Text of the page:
—Samantha Puc, “Fans Are Better Than Tech at Organizing Information Online.” Wired. June 11, 2019.

There’s been lots of discussion of the significance of AO3’s Hugo Award for Best Related Work.

Modest proposal? Use this process on new terms entered in the search box of a library’s online catalog to surface subject headings for users. It’s a logical extension of the catalogers work.

Resolution of the Mirage

“As explained by Lisa Feldman Barrett, a professor of psychology at Northeastern University, emotions take form as we interpret events and our physiological states. The richer the repertoire of emotional concepts we have to draw on, the more precisely we can name our feelings. This articulation shapes our experience of the world: The more precisely we can label a challenge, the more easily we can respond. Feeling ‘bad’ differs from articulating ‘righteous indignation,’ Feldman Barrett points out; the latter is more likely to propel one into action. ‘Emotional granularity’ creates more options for understanding and reacting to challenges. This ability to finely articulate emotions will likely also help us understand and relate to others.”

—Margaret E. Morris. “The New Tech of Relationships.” Nautilus. December 2018.

Interesting correlation to some of the teachings of Zen. As thoughts and emotions arise, labelling them creates distance, shifting us from the one experiencing the emotion or having a thought to an observer classifying them.

But, there seems to be a difference in goals. In creating a more sophisticated and nuanced language for emotional and intellectual experience, it gives us more control over the stories we tell about them and how we construct our identity. But, Zen is less about control and more about questioning the validity of any story.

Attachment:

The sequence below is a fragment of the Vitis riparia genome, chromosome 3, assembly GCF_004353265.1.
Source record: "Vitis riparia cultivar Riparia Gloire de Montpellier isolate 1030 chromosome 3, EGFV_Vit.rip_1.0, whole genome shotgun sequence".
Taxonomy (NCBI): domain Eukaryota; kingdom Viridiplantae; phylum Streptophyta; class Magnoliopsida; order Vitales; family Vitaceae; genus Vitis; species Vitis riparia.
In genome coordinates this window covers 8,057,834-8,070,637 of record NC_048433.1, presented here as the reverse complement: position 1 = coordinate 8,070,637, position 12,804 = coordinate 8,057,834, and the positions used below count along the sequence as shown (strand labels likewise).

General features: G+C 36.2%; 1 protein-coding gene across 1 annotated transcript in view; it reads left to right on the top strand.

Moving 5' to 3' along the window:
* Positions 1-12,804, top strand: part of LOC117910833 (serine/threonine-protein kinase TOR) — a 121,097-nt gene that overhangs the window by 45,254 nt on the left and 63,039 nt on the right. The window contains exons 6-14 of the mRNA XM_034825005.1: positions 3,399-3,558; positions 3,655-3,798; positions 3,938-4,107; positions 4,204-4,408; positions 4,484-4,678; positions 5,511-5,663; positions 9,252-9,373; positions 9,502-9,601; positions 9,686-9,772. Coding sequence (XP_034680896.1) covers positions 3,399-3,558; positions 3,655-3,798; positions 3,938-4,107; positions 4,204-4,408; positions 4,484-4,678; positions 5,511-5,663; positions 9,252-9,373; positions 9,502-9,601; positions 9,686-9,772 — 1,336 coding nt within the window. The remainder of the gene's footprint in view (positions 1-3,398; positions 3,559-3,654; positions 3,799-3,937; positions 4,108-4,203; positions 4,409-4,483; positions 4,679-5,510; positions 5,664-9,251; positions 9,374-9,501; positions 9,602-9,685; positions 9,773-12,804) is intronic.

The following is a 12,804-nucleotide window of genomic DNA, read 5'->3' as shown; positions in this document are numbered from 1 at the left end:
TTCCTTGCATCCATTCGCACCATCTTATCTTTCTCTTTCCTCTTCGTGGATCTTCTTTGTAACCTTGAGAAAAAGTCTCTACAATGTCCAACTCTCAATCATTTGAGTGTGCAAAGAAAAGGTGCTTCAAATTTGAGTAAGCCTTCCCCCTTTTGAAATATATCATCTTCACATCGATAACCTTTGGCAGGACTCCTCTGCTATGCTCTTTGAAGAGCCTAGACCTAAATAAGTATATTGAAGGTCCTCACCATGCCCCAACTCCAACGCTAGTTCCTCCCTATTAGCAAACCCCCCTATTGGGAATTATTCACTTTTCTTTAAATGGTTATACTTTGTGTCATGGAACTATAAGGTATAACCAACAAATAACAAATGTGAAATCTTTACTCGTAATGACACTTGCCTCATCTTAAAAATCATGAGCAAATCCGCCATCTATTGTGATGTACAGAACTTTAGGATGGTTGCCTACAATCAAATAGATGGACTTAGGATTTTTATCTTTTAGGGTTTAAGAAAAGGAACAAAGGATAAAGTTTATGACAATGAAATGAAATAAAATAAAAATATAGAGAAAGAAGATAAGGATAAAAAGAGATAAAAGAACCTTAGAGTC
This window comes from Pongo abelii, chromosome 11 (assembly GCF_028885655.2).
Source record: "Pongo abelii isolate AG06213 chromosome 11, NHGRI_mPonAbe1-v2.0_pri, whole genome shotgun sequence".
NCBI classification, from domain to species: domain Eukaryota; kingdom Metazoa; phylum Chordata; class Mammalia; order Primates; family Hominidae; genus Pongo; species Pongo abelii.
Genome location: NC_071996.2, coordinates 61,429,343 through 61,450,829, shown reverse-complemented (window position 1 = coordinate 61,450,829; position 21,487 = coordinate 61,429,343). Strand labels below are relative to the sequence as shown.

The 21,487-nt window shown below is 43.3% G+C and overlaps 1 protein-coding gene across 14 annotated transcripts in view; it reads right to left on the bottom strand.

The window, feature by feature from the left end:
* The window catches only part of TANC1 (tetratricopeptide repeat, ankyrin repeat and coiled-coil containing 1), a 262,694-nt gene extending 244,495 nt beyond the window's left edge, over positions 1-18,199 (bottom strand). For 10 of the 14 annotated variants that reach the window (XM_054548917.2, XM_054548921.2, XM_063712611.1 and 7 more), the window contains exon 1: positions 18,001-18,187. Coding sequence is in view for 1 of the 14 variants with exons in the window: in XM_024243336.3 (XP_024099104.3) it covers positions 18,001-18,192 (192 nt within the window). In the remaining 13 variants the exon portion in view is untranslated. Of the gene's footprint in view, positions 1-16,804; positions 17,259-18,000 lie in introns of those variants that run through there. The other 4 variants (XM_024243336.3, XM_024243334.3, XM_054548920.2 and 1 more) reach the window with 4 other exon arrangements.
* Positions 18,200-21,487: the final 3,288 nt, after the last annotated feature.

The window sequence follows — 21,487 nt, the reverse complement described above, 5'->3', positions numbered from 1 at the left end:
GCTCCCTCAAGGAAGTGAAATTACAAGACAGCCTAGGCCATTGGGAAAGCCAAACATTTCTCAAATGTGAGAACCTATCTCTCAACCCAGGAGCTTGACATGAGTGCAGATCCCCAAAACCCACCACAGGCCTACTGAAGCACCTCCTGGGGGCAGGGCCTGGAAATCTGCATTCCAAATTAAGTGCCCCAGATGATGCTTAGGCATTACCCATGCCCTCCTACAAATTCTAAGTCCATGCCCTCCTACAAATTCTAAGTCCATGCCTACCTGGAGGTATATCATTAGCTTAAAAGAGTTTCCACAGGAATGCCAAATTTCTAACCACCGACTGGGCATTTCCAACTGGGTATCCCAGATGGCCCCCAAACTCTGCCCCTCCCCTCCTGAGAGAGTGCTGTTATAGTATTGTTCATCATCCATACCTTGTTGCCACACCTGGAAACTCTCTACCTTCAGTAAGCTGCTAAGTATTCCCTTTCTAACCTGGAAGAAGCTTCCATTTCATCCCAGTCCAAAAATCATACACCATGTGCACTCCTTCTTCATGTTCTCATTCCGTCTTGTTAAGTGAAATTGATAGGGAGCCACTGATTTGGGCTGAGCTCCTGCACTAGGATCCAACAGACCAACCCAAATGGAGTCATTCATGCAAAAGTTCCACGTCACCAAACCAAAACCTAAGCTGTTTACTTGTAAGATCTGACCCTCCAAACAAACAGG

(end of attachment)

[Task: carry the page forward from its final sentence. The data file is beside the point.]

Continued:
For example, feeling “righteous indignation” is much more specific than feeling sad, but invariably, you have to identify as a good person who takes exception to a wrong observed in the world. Are there good people and bad people? Does what we think and feel, experiences we have no control over, indicate who we are? And are our ideas about what is right or wrong in the world a refection of Reality or a reflection of our thoughts and of our perception?

When you start looking closely, the difference between sad and “righteous indignation” is simply the level of detail in the mirage. Having higher resolution fictions makes for better stories, but do they make for better lives?

Classy & Disagreeable

“The most obvious advantage of classifying the forms of disagreement is that it will help people to evaluate what they read. In particular, it will help them to see through intellectually dishonest arguments. An eloquent speaker or writer can give the impression of vanquishing an opponent merely by using forceful words. In fact that is probably the defining quality of a demagogue. By giving names to the different forms of disagreement, we give critical readers a pin for popping such balloons.”

—Paul Graham. “How to Disagree.” paulgraham.com. March 2008.

Classification also helps with determining whether it’s worth talking at all. If you aren’t at DH4 or above, is there any point in continuing the conversation?